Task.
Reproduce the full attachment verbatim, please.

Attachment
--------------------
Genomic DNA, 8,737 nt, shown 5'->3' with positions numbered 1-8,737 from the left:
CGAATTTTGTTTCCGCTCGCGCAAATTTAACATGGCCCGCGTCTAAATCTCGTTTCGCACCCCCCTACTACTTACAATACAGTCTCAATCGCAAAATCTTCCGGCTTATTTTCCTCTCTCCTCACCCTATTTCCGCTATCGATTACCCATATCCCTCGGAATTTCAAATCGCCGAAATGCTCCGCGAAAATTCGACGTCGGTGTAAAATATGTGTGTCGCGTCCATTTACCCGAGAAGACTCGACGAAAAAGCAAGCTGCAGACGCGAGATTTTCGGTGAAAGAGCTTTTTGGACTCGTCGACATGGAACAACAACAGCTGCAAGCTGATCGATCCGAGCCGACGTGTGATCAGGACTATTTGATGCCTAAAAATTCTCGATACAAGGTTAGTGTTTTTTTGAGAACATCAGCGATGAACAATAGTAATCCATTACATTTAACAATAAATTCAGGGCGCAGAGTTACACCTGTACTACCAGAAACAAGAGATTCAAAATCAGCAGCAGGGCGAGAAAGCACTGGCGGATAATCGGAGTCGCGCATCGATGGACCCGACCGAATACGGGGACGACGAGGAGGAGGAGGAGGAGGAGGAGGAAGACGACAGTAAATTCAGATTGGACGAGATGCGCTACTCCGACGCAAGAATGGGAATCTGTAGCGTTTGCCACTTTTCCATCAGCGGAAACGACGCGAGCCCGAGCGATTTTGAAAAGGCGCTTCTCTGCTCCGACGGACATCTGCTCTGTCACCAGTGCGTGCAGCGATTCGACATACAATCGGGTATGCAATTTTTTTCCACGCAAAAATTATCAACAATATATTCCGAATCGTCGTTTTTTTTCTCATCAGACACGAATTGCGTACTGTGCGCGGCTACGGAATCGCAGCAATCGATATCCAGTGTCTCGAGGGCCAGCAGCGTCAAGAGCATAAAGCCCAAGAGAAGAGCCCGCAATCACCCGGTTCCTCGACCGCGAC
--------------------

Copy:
Genomic DNA, 8,737 nt, shown 5'->3' with positions numbered 1-8,737 from the left:
CGAATTTTGTTTCCGCTCGCGCAAATTTAACATGGCCCGCGTCTAAATCTCGTTTCGCACCCCCCTACTACTTACAATACAGTCTCAATCGCAAAATCTTCCGGCTTATTTTCCTCTCTCCTCACCCTATTTCCGCTATCGATTACCCATATCCCTCGGAATTTCAAATCGCCGAAATGCTCCGCGAAAATTCGACGTCGGTGTAAAATATGTGTGTCGCGTCCATTTACCCGAGAAGACTCGACGAAAAAGCAAGCTGCAGACGCGAGATTTTCGGTGAAAGAGCTTTTTGGACTCGTCGACATGGAACAACAACAGCTGCAAGCTGATCGATCCGAGCCGACGTGTGATCAGGACTATTTGATGCCTAAAAATTCTCGATACAAGGTTAGTGTTTTTTTGAGAACATCAGCGATGAACAATAGTAATCCATTACATTTAACAATAAATTCAGGGCGCAGAGTTACACCTGTACTACCAGAAACAAGAGATTCAAAATCAGCAGCAGGGCGAGAAAGCACTGGCGGATAATCGGAGTCGCGCATCGATGGACCCGACCGAATACGGGGACGACGAGGAGGAGGAGGAGGAGGAGGAGGAAGACGACAGTAAATTCAGATTGGACGAGATGCGCTACTCCGACGCAAGAATGGGAATCTGTAGCGTTTGCCACTTTTCCATCAGCGGAAACGACGCGAGCCCGAGCGATTTTGAAAAGGCGCTTCTCTGCTCCGACGGACATCTGCTCTGTCACCAGTGCGTGCAGCGATTCGACATACAATCGGGTATGCAATTTTTTTCCACGCAAAAATTATCAACAATATATTCCGAATCGTCGTTTTTTTTCTCATCAGACACGAATTGCGTACTGTGCGCGGCTACGGAATCGCAGCAATCGATATCCAGTGTCTCGAGGGCCAGCAGCGTCAAGAGCATAAAGCCCAAGAGAAGAGCCCGCAATCACCCGGTTCCTCGACCGCGAC